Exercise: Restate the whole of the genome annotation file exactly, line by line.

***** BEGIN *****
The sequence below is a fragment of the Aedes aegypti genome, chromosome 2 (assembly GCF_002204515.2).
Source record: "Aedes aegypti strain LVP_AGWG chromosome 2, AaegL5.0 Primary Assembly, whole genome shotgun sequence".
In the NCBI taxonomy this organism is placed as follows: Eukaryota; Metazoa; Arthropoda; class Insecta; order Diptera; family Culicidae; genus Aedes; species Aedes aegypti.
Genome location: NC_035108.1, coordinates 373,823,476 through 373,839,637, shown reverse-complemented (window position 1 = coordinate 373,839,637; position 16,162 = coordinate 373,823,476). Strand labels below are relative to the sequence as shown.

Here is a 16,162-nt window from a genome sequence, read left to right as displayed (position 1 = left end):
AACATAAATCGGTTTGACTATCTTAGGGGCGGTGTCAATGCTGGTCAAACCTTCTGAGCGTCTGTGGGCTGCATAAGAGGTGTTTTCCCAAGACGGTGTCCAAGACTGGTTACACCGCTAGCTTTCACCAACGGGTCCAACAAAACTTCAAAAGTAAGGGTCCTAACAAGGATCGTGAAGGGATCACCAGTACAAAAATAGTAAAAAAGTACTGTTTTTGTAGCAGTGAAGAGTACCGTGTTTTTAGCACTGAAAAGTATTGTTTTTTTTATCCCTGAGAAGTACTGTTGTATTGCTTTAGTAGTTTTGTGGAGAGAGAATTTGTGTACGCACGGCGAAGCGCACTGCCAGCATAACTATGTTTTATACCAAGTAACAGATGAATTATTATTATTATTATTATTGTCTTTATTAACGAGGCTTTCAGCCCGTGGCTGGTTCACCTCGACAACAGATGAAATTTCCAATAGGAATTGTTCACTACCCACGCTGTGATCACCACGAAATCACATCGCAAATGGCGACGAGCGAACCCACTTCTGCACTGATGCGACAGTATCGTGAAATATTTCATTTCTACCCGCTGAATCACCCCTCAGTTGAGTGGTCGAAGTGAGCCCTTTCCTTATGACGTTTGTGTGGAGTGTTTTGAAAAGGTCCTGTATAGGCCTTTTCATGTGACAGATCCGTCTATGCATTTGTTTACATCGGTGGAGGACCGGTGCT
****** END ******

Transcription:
The sequence below is a fragment of the Aedes aegypti genome, chromosome 2 (assembly GCF_002204515.2).
Source record: "Aedes aegypti strain LVP_AGWG chromosome 2, AaegL5.0 Primary Assembly, whole genome shotgun sequence".
In the NCBI taxonomy this organism is placed as follows: Eukaryota; Metazoa; Arthropoda; class Insecta; order Diptera; family Culicidae; genus Aedes; species Aedes aegypti.
Genome location: NC_035108.1, coordinates 373,823,476 through 373,839,637, shown reverse-complemented (window position 1 = coordinate 373,839,637; position 16,162 = coordinate 373,823,476). Strand labels below are relative to the sequence as shown.

Here is a 16,162-nt window from a genome sequence, read left to right as displayed (position 1 = left end):
AACATAAATCGGTTTGACTATCTTAGGGGCGGTGTCAATGCTGGTCAAACCTTCTGAGCGTCTGTGGGCTGCATAAGAGGTGTTTTCCCAAGACGGTGTCCAAGACTGGTTACACCGCTAGCTTTCACCAACGGGTCCAACAAAACTTCAAAAGTAAGGGTCCTAACAAGGATCGTGAAGGGATCACCAGTACAAAAATAGTAAAAAAGTACTGTTTTTGTAGCAGTGAAGAGTACCGTGTTTTTAGCACTGAAAAGTATTGTTTTTTTTATCCCTGAGAAGTACTGTTGTATTGCTTTAGTAGTTTTGTGGAGAGAGAATTTGTGTACGCACGGCGAAGCGCACTGCCAGCATAACTATGTTTTATACCAAGTAACAGATGAATTATTATTATTATTATTATTGTCTTTATTAACGAGGCTTTCAGCCCGTGGCTGGTTCACCTCGACAACAGATGAAATTTCCAATAGGAATTGTTCACTACCCACGCTGTGATCACCACGAAATCACATCGCAAATGGCGACGAGCGAACCCACTTCTGCACTGATGCGACAGTATCGTGAAATATTTCATTTCTACCCGCTGAATCACCCCTCAGTTGAGTGGTCGAAGTGAGCCCTTTCCTTATGACGTTTGTGTGGAGTGTTTTGAAAAGGTCCTGTATAGGCCTTTTCATGTGACAGATCCGTCTATGCATTTGTTTACATCGGTGGAGGACCGGTGCT